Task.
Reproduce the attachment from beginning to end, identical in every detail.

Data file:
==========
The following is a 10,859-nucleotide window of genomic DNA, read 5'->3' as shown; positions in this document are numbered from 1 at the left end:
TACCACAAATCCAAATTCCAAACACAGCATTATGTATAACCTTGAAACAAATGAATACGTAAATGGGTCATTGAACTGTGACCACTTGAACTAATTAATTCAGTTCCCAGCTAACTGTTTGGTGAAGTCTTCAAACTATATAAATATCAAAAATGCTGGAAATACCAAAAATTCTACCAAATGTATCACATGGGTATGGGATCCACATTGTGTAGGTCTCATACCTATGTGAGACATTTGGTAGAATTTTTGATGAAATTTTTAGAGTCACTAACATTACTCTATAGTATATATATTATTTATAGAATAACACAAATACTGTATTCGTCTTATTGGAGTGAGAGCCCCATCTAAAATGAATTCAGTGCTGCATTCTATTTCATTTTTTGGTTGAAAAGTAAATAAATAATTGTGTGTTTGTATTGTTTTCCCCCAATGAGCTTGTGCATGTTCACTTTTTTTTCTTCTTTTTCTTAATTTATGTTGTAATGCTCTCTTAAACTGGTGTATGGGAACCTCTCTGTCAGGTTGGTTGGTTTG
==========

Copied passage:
The following is a 10,859-nucleotide window of genomic DNA, read 5'->3' as shown; positions in this document are numbered from 1 at the left end:
TACCACAAATCCAAATTCCAAACACAGCATTATGTATAACCTTGAAACAAATGAATACGTAAATGGGTCATTGAACTGTGACCACTTGAACTAATTAATTCAGTTCCCAGCTAACTGTTTGGTGAAGTCTTCAAACTATATAAATATCAAAAATGCTGGAAATACCAAAAATTCTACCAAATGTATCACATGGGTATGGGATCCACATTGTGTAGGTCTCATACCTATGTGAGACATTTGGTAGAATTTTTGATGAAATTTTTAGAGTCACTAACATTACTCTATAGTATATATATTATTTATAGAATAACACAAATACTGTATTCGTCTTATTGGAGTGAGAGCCCCATCTAAAATGAATTCAGTGCTGCATTCTATTTCATTTTTTGGTTGAAAAGTAAATAAATAATTGTGTGTTTGTATTGTTTTCCCCCAATGAGCTTGTGCATGTTCACTTTTTTTTCTTCTTTTTCTTAATTTATGTTGTAATGCTCTCTTAAACTGGTGTATGGGAACCTCTCTGTCAGGTTGGTTGGTTTG